Lauren attended dance and acting classes from a young age, before making her debut at 16 in the film Mr Blue Sky (2007). For her work in Glee, playing a cheerleader under the tutelage of Sue Sylvester, she was nominated for a SAG Award in the Ensemble in a Comedy Series category. She also received the SAG/AFTRA Harold Russell Award at the 2012 Media Access Awards. She continues to be an active advocate for the rights of the developmentally challenged, and previously served on former President Obama’s Committee for People with Intellectual Disabilities.

Read more on Lauren:

Wikipedia (2018) Lauren Potter [Accessed: 26 Jul 2018] Available at:


6.     Judith Scott – sculptor

Judith Scott (1943-2005) is most well-known for her sculptures made from objects cocooned in various colours of cloth and yarn. Many of her works feature pairs, reflecting her experience as a twin. At the same time, her work was created separate from other influences and cultural input, due to her profound deafness and isolation. Her family placed her in an institution when she was seven years old. Thirty years later, her abled twin, Joyce, was able to arrange for her release. Both sisters moved to California where Judith’s interest in fibre and textiles emerged.

Judith’s sculptures can be found permanently exhibited at the Museum of Modern Art, New York, the San Francisco Museum of Modern Art, Collection de l’Art Brut, Switzerland, The American Folk Art Museum, New York, and the Museum of Everything, London. She created over 200 sculptures in the last 18 years of her life, from the very small to the nearly immovable.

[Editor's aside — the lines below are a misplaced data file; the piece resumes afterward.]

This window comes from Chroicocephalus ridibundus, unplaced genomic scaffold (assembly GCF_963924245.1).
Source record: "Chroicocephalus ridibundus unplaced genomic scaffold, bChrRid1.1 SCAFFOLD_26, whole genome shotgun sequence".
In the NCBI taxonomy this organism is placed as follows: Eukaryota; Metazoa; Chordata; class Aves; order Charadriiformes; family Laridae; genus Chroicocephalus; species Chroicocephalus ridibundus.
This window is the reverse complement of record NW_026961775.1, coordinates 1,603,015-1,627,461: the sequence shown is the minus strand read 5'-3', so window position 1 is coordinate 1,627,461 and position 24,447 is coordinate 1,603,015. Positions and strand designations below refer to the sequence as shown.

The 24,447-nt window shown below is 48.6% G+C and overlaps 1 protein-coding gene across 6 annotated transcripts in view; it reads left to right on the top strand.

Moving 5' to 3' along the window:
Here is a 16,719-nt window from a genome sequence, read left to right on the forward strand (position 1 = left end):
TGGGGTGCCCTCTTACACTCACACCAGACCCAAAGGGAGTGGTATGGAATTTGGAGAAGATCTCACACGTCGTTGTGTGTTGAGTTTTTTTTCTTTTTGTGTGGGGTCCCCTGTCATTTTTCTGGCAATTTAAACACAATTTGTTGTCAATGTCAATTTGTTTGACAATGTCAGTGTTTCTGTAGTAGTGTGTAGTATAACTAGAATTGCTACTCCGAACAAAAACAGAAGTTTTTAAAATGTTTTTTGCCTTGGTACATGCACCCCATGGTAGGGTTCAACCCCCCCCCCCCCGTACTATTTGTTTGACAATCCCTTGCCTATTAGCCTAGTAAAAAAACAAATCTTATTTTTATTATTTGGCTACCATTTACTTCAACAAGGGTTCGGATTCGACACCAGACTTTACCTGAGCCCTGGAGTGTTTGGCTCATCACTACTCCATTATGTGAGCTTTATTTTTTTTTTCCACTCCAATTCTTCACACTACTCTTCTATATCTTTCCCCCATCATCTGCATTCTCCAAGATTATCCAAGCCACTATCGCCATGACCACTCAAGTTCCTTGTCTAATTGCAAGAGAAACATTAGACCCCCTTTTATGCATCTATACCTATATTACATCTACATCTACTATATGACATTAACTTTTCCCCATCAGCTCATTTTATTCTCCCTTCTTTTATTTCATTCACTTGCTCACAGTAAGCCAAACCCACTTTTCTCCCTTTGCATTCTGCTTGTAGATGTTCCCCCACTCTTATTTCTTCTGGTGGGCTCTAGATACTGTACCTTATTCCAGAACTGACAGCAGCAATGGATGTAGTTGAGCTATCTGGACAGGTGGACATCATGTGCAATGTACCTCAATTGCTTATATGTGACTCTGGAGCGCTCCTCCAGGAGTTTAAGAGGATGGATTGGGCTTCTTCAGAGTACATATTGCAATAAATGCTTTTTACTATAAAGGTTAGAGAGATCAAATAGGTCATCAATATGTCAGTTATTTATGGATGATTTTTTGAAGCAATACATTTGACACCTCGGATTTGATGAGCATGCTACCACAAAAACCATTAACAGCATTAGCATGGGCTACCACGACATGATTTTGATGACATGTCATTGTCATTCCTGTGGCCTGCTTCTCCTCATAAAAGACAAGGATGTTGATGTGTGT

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7.     Madeline Stuart – model

Madeline is the first professional model with Down syndrome. She decided to become a model in 2014, after visiting a fashion show in Brisbane with her mother. Her modelling career began in earnest in 2015, after her mother’s online campaign to secure her a contract. She managed to gain two: one with fitness brand Manifesta, and the other with handbag brand everMaya. Madeline has since appeared in Vogue, Marie Claire, Cosmopolitan and Woman’s Day and modelled at international events like New York Fashion Week, the Sunshine Coast Fashion Festival, Mercedes Benz Fashion Week China, and Runway Dubai. She continues to advocate for inclusiveness and diversity in modelling.

Read more on Madeline: